Escape after Black Joy by Roya Marsh


Imprisoned by a ridged voice in my head.

I’m taking my freedom-

& although I don’t need anyone’s permission 

to live an unshackled life, I still

needed to hear someone say, do you, they’re gonna talk,



This liberation is mine for the taking

because the slaves in my veins did not

fight for their lives in vain. 

And here I am, free

as can be, living

like an ass tied to a plastic chair 

with a power to run wild among the trees      waiting

for a master to co-sign my emancipation. 

This is how you forgive


For many years, my mother hated 

my father’s guts. For what he did 

to her, to us 

for being a crappy dad, overall. 


She forgave him 

after all of that


She found it in her heart 

to let go of the grudge. 

And even though my sibling passed,

there was still me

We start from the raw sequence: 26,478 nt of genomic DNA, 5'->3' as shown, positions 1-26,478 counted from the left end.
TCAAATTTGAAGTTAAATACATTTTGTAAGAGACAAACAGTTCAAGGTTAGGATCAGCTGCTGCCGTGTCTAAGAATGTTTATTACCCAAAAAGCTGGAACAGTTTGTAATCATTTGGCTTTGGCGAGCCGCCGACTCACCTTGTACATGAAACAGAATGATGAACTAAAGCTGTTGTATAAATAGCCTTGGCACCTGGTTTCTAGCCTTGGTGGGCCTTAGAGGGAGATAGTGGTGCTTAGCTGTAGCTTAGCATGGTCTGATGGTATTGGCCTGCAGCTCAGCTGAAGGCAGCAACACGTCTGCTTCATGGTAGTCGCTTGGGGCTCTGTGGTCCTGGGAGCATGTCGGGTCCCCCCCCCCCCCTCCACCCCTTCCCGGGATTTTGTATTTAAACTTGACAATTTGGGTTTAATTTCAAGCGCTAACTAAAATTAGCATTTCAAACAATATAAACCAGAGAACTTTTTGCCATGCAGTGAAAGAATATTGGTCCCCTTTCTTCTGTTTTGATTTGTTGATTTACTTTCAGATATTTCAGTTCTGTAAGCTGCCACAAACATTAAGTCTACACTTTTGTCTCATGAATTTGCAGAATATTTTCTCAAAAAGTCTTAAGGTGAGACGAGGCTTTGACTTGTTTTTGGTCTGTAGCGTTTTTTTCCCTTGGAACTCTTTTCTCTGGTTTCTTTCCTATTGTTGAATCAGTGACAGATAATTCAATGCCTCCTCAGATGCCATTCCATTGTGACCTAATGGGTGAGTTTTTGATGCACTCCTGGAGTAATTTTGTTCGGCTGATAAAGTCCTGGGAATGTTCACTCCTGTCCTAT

in between them. 


She forgave him 

due to all of that


They’re friends 

they even converse now

they stay over my house at the same time 

Not one argument in sight. 


We spend holidays together- 

still an entity, even when 

one of us lives in eternity. 


She forgave him 

amid all of that


Loss and forgiveness 

mended a broken home.  

Death brought my parents together,

for the sake of family.

       I think I see what my brother did.  

Lisa “rubi g.” Ventura (she/her) is a Washington Heights bred, Afro-Dominican poet and creative nonfiction writer. Lisa published "Aprende a pelar platano and other lessons my Mother taught me to be a good wife," "No es lo mismo, ni es igual- Habichuelas con dulce edition, “Amor de Hierro,'' and Emerging from the Cocoon on She also published By 11am on and When my father called me about his Unemployment on “Sensing love in the time of Corona'' was selected for The Billie Holiday Theatre’s 50in50 special edition. You can find her at or @poeta_rubi_g.